The surgical instrument according to claim 30, wherein the curvilinear section of the ultrasonic blade comprises two quarter wavelengths at the resonant frequency of the ultrasonic blade.
The surgical instrument according to claim 30, wherein the length of the curved section of the ultrasonic blade is greater than the distance between adjacent nodes in the straight section of the ultrasonic blade.
34. The surgical instrument according to claim 27, wherein the shaft is fixed and the ultrasonic blade is translatable relative to the shaft along the longitudinal axis.
35. The surgical instrument according to claim 27, wherein the ultrasonic blade is fixed and the shaft is translatable relative to the ultrasonic blade along the longitudinal axis.

Claims (12)

  1. A surgical instrument comprising an ultrasonic blade, said ultrasonic blade comprising
    A proximally disposed straight section extending along the longitudinal axis;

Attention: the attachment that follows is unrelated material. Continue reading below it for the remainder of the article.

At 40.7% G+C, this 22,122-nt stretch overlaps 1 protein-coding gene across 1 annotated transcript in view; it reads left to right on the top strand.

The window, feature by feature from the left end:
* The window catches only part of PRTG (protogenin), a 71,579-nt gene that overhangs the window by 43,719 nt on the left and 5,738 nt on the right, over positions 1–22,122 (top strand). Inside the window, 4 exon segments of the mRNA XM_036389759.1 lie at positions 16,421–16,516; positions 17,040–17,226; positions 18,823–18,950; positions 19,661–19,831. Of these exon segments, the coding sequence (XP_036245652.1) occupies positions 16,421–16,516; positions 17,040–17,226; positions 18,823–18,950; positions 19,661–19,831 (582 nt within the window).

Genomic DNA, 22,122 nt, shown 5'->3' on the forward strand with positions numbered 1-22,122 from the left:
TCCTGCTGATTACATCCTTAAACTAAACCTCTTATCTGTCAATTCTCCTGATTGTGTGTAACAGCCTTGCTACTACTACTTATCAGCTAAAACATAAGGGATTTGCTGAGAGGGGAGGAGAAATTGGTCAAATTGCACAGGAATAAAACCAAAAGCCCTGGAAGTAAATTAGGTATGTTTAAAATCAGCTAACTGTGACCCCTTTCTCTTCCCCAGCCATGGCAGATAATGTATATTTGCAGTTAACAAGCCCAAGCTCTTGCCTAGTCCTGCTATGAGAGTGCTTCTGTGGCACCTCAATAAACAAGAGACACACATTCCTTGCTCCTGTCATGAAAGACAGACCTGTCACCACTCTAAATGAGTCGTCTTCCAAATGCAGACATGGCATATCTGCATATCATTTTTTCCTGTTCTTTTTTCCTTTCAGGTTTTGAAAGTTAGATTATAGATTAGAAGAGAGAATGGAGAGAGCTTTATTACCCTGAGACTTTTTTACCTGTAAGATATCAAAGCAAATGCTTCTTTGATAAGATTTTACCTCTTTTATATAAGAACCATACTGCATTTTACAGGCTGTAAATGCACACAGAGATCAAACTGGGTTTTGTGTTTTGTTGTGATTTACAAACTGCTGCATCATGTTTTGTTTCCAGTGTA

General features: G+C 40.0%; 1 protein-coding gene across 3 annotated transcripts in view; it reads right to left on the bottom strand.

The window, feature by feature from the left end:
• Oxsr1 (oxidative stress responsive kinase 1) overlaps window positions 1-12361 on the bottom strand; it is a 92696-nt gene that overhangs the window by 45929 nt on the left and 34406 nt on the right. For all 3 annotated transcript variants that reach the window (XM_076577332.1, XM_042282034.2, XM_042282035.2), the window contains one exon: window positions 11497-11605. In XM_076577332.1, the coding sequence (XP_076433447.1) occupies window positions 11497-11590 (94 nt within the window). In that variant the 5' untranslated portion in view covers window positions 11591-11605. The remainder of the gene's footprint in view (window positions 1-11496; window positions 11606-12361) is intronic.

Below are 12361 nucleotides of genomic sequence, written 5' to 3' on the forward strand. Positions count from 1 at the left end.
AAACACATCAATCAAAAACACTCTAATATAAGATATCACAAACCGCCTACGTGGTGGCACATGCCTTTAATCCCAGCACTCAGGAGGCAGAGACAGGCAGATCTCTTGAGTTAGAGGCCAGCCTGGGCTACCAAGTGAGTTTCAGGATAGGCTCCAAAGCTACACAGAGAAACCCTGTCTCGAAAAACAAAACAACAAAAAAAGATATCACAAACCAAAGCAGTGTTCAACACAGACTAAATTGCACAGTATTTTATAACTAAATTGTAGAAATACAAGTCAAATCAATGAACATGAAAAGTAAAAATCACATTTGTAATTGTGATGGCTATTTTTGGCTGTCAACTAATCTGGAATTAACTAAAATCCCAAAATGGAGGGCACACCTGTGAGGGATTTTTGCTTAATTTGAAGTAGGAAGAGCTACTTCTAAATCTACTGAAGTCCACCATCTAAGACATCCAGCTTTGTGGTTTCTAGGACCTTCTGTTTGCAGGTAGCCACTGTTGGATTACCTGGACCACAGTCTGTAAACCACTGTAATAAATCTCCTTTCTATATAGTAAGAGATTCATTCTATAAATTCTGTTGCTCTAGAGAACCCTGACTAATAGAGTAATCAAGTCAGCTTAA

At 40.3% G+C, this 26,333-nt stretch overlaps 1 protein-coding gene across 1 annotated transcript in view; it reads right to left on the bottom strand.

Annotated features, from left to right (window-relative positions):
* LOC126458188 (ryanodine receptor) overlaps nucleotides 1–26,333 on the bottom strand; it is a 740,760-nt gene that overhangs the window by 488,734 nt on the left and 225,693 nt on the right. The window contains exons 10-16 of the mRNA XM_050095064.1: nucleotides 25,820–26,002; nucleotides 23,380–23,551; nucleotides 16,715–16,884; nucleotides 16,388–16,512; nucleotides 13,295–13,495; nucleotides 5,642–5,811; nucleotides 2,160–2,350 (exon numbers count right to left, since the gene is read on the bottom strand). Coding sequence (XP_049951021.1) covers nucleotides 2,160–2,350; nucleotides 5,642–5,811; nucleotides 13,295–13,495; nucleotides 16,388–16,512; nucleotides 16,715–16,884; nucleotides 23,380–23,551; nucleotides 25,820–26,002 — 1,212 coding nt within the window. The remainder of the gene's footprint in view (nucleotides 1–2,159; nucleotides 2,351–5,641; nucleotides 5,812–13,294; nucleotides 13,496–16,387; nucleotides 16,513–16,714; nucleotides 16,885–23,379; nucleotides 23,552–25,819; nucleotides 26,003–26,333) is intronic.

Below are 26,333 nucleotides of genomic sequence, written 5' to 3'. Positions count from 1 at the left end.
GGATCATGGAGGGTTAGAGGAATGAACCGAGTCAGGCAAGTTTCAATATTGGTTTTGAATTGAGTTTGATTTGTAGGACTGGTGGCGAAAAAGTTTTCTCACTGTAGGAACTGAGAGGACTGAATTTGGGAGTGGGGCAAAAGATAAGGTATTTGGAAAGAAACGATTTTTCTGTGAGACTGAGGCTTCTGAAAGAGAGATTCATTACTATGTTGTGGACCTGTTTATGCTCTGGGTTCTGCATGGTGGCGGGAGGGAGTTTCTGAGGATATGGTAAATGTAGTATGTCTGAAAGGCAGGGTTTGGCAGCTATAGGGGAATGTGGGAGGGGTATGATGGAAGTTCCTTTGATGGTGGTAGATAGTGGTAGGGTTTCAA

A distally disposed curved section connected to the straight section and curved away from the longitudinal axis, the curved section defining a radius of curvature, the curved section being , Limiting the first angle,
    The radius of curvature of the curve section is
    Described by
    During the ceremony
    f 0 is the resonant frequency of the ultrasonic blade in longitudinal vibration mode,
    θ is the first angle,
    n is the number of lengths corresponding to a quarter wavelength in the curve section in the longitudinal vibration mode,
    a surgical instrument wherein c is the phase velocity of ultrasonic vibrations in the ultrasonic blade at the resonant frequency.